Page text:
Welcome to boobs and butts.
That’s what our sassy side calls this issue. Our classy side calls it Voluptuaries. But you get the idea. In this month of Eros and eros, we’re all about the body, particularly the voluptuous female body, which seems to be everywhere these days.
We’ve got the subject covered – or rather uncovered – in all sorts of delicious ways, from the insouciant curves of cover girl Dita Von Teese to the ravishing undulations of Asian Indian art and Judith Economos’ contemporary works to the creamy dunes of Marilyn Monroe and the other stellar blond bombshells to the saucy poses of the pinup and the shimmering exertions of burlesque, male and female.
Our doctors have weighed in on the role that nature and artifice play in the sexualized body. Our writers and columnists tell us how to shape and reshape it.
Yet for all of humanity’s celebration of the body, male and female, we’re not very kind to it. There’s an ambivalence toward the body that is particularly prevalent in the media, WAG included. We’re all about accepting our bodies and yet, we promote plastic surgery and exercises that give you a long, lean look. We admire shapeliness, but we extol thinness as well and let’s face it: Those two things don’t often go together. So there’s kind of a contradiction here.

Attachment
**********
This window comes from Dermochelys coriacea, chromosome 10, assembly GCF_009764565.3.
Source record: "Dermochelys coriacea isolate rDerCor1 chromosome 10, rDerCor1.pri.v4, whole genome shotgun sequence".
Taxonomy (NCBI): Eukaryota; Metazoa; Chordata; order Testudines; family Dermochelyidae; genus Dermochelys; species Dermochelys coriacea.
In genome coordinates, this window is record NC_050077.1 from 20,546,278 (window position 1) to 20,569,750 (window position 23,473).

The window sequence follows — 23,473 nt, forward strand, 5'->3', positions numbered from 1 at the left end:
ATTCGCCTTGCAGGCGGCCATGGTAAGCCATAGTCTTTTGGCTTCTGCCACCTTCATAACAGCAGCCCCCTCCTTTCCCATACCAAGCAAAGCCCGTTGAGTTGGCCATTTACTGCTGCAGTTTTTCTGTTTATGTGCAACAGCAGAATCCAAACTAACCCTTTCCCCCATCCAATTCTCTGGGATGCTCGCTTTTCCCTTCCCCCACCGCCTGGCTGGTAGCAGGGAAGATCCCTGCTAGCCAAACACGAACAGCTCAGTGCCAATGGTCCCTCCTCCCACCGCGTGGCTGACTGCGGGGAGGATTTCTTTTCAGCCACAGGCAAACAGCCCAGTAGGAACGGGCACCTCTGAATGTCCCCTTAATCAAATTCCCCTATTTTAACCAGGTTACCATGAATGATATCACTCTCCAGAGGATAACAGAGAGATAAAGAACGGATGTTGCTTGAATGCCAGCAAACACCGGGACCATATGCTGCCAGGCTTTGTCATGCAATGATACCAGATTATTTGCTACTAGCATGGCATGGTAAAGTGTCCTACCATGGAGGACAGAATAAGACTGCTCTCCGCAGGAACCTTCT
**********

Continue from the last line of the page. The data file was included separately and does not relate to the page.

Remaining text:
It wasn’t always thus. Throughout art history, artists have portrayed humanity in all shapes, sizes and colors. Even some of the most ideal nudes – such as the Venus de Milo and the Apollo Belvedere – are not overly voluptuous and muscular respectively. Nor are they the taut bodies beloved by dancers and runners. They are rather shapely specimens of the human form.
It wasn’t until the so-called high arts became separate from popular culture, really with the rise of mass media in the early 20th century, that you began to see sylph-like women (and corresponding fashions) and increasingly muscular men. Today, of course, we’re all supposed to be thin, shapely and toned. But how realistic is this given disparate thin, muscular and curvy body types?
The signs do not seem encouraging, except that there are pockets of hope in some of the oddest places. Strangely enough, both Marilyn and burlesque – once symbols of the objectification of women – have been reclaimed by women, eager to take back the female body, in all its wondrous variety, for themselves. And young people are on occasion letting it all hang out, as WAG newcomer Grace Hammerstein discovered.
Grace has come to terms with her splendidly imperfect humanity – something I did, yet again, on my recent trip to Bali. My first response to all those rippling Hindu gods and goddesses, those glistening beachcombers and bathing beauties, was to head for my cover-ups and eyeliner. But by the second day, I had ditched much of my armor for a bathing suit and sarong and realized I have a pretty nice pear shape.
Perhaps the secret is to embrace what we have and make the most of it.